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BEN JONSON: 1573-1637.

Ben Jonson, the posthumous son of a clergyman in Westminster, in early

life worked as a bricklayer with his stepfather, but, disliking the occupation, he enlisted as a soldier, and served in the Low Countries. On his return, he became an actor in London, and began to write for the stage. His plays consist of the tragedies of The Fall of Sejanus and Catiline, and the comedies of Every Man in His Humour, Volpone or The Fox, Epicene or The Silent Woman, and The Alchemist. Jonson also brought to perfection the compositions called Masques, which were generally founded on some story from the Greek or Roman mythology, and formed a favourite amusement of the court. Jonson became poet-laureate in 1619. He was buried in Westminster Abbey, and the flagstone over his grave was inscribed with the words, 'O rare Ben Jonson !

THE FALL OF CATILINE From Catiline.

[The conspiracy of Catiline against the Roman Commonwealth was put an end to by a battle fought in Etruria between Catiline, at the head of 12,000 men, and the Roman army, commanded by Petreius.]

Petreius. The straits and needs of Catiline being such,
As he must fight with one of the two armies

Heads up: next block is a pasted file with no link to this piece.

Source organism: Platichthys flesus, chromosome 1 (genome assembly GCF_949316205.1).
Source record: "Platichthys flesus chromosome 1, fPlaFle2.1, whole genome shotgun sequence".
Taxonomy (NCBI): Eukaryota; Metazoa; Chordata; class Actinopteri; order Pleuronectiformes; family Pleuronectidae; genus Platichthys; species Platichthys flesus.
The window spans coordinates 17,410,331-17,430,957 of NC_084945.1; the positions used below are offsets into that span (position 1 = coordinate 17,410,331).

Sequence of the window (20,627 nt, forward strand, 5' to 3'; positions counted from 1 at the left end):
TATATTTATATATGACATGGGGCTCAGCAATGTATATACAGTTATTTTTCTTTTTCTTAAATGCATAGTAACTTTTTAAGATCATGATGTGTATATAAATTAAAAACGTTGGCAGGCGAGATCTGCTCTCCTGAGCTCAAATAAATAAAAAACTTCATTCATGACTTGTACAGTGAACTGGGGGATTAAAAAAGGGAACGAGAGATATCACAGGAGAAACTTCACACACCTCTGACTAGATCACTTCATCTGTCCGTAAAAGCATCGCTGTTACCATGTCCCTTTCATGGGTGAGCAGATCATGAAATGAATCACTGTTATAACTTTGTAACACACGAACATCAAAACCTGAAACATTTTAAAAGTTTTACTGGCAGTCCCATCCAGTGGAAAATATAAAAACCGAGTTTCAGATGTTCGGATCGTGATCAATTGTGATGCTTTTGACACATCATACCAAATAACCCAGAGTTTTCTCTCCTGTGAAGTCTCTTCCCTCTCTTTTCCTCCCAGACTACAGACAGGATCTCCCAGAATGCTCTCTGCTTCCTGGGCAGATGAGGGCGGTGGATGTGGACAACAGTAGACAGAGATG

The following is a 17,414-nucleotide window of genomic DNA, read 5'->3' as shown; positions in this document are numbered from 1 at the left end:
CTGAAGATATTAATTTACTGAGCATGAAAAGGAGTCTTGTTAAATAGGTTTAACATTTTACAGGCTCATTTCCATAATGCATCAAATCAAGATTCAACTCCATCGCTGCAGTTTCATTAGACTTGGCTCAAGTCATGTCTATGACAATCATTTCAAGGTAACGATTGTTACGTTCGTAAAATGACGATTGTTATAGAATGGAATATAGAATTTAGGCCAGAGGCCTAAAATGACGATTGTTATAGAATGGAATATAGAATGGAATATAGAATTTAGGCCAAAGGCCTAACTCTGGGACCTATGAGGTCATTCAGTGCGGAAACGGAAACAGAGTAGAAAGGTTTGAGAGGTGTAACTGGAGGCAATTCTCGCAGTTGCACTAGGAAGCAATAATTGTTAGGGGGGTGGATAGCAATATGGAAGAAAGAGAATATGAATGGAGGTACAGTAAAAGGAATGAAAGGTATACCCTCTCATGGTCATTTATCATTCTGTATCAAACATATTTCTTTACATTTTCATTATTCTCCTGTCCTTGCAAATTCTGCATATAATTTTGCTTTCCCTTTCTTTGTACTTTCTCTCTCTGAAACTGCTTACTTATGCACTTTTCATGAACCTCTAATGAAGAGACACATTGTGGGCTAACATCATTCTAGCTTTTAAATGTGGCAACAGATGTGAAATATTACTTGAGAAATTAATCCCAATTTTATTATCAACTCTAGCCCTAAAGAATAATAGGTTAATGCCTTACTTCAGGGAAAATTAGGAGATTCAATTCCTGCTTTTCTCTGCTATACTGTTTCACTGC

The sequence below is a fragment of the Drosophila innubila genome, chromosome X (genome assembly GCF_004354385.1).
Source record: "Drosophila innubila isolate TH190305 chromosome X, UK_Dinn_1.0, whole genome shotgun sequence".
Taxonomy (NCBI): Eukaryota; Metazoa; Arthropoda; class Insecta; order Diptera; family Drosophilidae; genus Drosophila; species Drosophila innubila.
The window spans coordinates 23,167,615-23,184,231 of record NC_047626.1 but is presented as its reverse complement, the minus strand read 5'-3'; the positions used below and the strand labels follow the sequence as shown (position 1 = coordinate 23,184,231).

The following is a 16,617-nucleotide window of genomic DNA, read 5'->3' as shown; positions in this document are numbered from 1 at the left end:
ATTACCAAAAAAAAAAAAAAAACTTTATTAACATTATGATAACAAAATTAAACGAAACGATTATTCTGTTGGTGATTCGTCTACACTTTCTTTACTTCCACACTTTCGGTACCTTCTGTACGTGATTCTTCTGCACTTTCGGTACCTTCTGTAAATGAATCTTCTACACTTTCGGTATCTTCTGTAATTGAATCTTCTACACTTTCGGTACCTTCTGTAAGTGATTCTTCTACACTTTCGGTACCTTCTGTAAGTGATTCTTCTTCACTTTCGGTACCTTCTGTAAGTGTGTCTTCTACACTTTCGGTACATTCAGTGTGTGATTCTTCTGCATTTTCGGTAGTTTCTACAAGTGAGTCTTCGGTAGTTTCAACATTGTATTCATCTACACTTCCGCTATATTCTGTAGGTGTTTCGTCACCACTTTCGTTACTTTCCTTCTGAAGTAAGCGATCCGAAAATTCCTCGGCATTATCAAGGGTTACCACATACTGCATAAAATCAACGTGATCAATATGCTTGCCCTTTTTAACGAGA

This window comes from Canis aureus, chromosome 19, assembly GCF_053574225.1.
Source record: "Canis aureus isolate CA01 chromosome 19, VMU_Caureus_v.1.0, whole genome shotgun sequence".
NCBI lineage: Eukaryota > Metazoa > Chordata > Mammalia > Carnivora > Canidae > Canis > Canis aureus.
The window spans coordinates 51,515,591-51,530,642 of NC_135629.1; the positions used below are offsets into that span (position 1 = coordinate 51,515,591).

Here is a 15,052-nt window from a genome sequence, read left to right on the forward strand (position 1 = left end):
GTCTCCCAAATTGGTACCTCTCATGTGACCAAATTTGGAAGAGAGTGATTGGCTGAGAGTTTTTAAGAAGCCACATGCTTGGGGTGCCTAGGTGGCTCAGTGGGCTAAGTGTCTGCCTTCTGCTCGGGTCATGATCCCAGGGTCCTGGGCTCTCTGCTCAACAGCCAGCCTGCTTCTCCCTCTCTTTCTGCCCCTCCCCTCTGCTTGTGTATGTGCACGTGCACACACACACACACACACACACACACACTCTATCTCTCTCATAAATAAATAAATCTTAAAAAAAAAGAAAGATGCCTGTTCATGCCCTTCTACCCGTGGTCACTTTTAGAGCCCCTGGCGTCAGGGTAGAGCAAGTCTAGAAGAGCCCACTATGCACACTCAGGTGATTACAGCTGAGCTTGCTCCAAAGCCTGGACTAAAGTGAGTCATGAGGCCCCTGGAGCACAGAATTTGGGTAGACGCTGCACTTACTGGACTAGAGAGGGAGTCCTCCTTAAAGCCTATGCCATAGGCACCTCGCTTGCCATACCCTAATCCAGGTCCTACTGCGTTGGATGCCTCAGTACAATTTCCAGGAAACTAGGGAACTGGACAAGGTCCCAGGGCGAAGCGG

That then had near enclosed him, it pleased fate
To make us the object of his desperate choice,
Wherein the danger almost poised the honour :
And, as he rose, the day grew black with him,
And fate descended nearer to the earth,
As if she meant to hide the name of things
Under her wings, and make the world her quarry.
At this we roused, lest one small minute's stay
Had left it to be inquired what Rome was ;
And (as we ought) armed in the confidence
Of our great cause, in form of battle stood,
Whilst Catiline came on, not with the face
Of any man, but of a public ruin :
His countenance was a civil war itself ;
And all his host had, standing in their looks,
The paleness of the death that was to come;
Yet cried they out like vultures, and urged on,
As if they would precipitate our fates.
Nor stayed we longer for 'em, but himself

Struck the first stroke, and with it fled a life,
Which out, it seemed a narrow neck of land
Had broke between two mighty seas, and either
Flowed into other; for so did the slaughter;
And whirled about, as when two violent tides
Meet and not yield. The furies stood on hills,
Circling the place, and trembling to see men
Do more than they ; whilst pity left the field,
Grieved for that side, that in so bad a cause
They knew not what a crime their valour was.
The sun stood still, and was, behind the cloud
The battle made, seen sweating, to drive up
His frighted horse, whom still the noise drove backward :
And now had fierce Enyo,l like a flame,
Consumed all it could reach, and then itself,
Had not the fortune of the commonwealth,
Come, Pallas-like, to every Roman thought;
Which Catiline seeing, and that now his troops